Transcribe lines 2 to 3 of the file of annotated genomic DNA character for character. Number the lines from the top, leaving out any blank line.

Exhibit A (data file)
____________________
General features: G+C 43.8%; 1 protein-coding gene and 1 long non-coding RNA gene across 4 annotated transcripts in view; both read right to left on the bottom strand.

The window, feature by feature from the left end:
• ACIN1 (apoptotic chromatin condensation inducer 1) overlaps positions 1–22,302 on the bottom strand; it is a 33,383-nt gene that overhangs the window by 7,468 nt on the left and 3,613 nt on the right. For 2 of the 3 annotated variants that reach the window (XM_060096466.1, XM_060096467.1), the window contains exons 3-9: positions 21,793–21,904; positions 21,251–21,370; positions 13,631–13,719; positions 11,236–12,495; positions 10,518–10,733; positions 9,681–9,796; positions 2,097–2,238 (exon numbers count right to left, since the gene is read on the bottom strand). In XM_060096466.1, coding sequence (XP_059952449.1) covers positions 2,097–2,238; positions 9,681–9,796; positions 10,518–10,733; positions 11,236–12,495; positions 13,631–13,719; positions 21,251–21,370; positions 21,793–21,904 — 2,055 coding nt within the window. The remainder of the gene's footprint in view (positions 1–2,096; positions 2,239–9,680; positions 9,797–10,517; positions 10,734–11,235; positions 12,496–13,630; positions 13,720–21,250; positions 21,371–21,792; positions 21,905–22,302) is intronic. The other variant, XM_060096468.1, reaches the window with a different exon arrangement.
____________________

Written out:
The window, feature by feature from the left end:
• ACIN1 (apoptotic chromatin condensation inducer 1) overlaps positions 1–22,302 on the bottom strand; it is a 33,383-nt gene that overhangs the window by 7,468 nt on the left and 3,613 nt on the right. For 2 of the 3 annotated variants that reach the window (XM_060096466.1, XM_060096467.1), the window contains exons 3-9: positions 21,793–21,904; positions 21,251–21,370; positions 13,631–13,719; positions 11,236–12,495; positions 10,518–10,733; positions 9,681–9,796; positions 2,097–2,238 (exon numbers count right to left, since the gene is read on the bottom strand). In XM_060096466.1, coding sequence (XP_059952449.1) covers positions 2,097–2,238; positions 9,681–9,796; positions 10,518–10,733; positions 11,236–12,495; positions 13,631–13,719; positions 21,251–21,370; positions 21,793–21,904 — 2,055 coding nt within the window. The remainder of the gene's footprint in view (positions 1–2,096; positions 2,239–9,680; positions 9,797–10,517; positions 10,734–11,235; positions 12,496–13,630; positions 13,720–21,250; positions 21,371–21,792; positions 21,905–22,302) is intronic. The other variant, XM_060096468.1, reaches the window with a different exon arrangement.